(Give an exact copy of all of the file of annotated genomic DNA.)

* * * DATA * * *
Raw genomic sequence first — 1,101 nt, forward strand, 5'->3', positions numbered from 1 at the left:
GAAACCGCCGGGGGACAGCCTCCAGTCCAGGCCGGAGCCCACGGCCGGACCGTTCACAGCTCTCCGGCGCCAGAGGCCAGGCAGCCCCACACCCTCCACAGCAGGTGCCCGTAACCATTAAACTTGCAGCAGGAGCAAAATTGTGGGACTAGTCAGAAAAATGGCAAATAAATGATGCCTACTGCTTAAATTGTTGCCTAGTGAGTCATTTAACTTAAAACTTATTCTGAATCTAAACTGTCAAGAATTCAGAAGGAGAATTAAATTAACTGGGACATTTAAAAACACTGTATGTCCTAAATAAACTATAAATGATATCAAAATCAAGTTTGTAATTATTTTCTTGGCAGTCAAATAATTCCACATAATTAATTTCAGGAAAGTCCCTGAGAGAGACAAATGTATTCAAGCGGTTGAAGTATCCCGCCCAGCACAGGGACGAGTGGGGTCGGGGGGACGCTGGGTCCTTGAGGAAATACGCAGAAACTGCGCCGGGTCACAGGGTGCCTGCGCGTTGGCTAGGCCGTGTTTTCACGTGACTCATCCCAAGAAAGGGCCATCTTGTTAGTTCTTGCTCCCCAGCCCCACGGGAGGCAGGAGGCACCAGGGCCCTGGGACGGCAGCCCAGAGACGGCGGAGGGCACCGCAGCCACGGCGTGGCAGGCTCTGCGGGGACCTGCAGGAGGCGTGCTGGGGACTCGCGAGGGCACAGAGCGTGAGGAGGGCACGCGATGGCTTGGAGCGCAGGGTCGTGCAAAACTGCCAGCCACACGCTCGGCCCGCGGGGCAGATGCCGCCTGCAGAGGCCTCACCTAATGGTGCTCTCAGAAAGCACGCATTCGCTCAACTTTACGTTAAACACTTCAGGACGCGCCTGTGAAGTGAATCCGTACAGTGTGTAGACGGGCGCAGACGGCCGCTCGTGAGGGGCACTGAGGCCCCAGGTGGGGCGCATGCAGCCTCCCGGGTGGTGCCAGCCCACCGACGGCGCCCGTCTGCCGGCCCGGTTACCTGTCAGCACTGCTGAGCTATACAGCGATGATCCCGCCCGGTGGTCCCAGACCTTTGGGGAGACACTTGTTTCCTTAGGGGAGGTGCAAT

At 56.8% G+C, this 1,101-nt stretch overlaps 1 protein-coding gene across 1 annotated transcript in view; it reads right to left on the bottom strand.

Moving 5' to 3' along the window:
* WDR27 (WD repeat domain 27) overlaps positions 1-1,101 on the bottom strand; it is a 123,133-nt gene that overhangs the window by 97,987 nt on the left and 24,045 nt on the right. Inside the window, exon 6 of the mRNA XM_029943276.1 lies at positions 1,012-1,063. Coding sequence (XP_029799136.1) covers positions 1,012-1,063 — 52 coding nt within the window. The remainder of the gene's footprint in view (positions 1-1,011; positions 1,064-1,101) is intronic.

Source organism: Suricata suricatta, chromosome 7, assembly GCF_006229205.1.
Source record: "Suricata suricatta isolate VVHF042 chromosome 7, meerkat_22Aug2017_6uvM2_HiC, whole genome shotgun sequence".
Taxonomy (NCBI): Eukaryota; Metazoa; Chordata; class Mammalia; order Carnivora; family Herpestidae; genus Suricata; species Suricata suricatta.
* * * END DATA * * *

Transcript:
Raw genomic sequence first — 1,101 nt, forward strand, 5'->3', positions numbered from 1 at the left:
GAAACCGCCGGGGGACAGCCTCCAGTCCAGGCCGGAGCCCACGGCCGGACCGTTCACAGCTCTCCGGCGCCAGAGGCCAGGCAGCCCCACACCCTCCACAGCAGGTGCCCGTAACCATTAAACTTGCAGCAGGAGCAAAATTGTGGGACTAGTCAGAAAAATGGCAAATAAATGATGCCTACTGCTTAAATTGTTGCCTAGTGAGTCATTTAACTTAAAACTTATTCTGAATCTAAACTGTCAAGAATTCAGAAGGAGAATTAAATTAACTGGGACATTTAAAAACACTGTATGTCCTAAATAAACTATAAATGATATCAAAATCAAGTTTGTAATTATTTTCTTGGCAGTCAAATAATTCCACATAATTAATTTCAGGAAAGTCCCTGAGAGAGACAAATGTATTCAAGCGGTTGAAGTATCCCGCCCAGCACAGGGACGAGTGGGGTCGGGGGGACGCTGGGTCCTTGAGGAAATACGCAGAAACTGCGCCGGGTCACAGGGTGCCTGCGCGTTGGCTAGGCCGTGTTTTCACGTGACTCATCCCAAGAAAGGGCCATCTTGTTAGTTCTTGCTCCCCAGCCCCACGGGAGGCAGGAGGCACCAGGGCCCTGGGACGGCAGCCCAGAGACGGCGGAGGGCACCGCAGCCACGGCGTGGCAGGCTCTGCGGGGACCTGCAGGAGGCGTGCTGGGGACTCGCGAGGGCACAGAGCGTGAGGAGGGCACGCGATGGCTTGGAGCGCAGGGTCGTGCAAAACTGCCAGCCACACGCTCGGCCCGCGGGGCAGATGCCGCCTGCAGAGGCCTCACCTAATGGTGCTCTCAGAAAGCACGCATTCGCTCAACTTTACGTTAAACACTTCAGGACGCGCCTGTGAAGTGAATCCGTACAGTGTGTAGACGGGCGCAGACGGCCGCTCGTGAGGGGCACTGAGGCCCCAGGTGGGGCGCATGCAGCCTCCCGGGTGGTGCCAGCCCACCGACGGCGCCCGTCTGCCGGCCCGGTTACCTGTCAGCACTGCTGAGCTATACAGCGATGATCCCGCCCGGTGGTCCCAGACCTTTGGGGAGACACTTGTTTCCTTAGGGGAGGTGCAAT

At 56.8% G+C, this 1,101-nt stretch overlaps 1 protein-coding gene across 1 annotated transcript in view; it reads right to left on the bottom strand.

Moving 5' to 3' along the window:
* WDR27 (WD repeat domain 27) overlaps positions 1-1,101 on the bottom strand; it is a 123,133-nt gene that overhangs the window by 97,987 nt on the left and 24,045 nt on the right. Inside the window, exon 6 of the mRNA XM_029943276.1 lies at positions 1,012-1,063. Coding sequence (XP_029799136.1) covers positions 1,012-1,063 — 52 coding nt within the window. The remainder of the gene's footprint in view (positions 1-1,011; positions 1,064-1,101) is intronic.

Source organism: Suricata suricatta, chromosome 7, assembly GCF_006229205.1.
Source record: "Suricata suricatta isolate VVHF042 chromosome 7, meerkat_22Aug2017_6uvM2_HiC, whole genome shotgun sequence".
Taxonomy (NCBI): Eukaryota; Metazoa; Chordata; class Mammalia; order Carnivora; family Herpestidae; genus Suricata; species Suricata suricatta.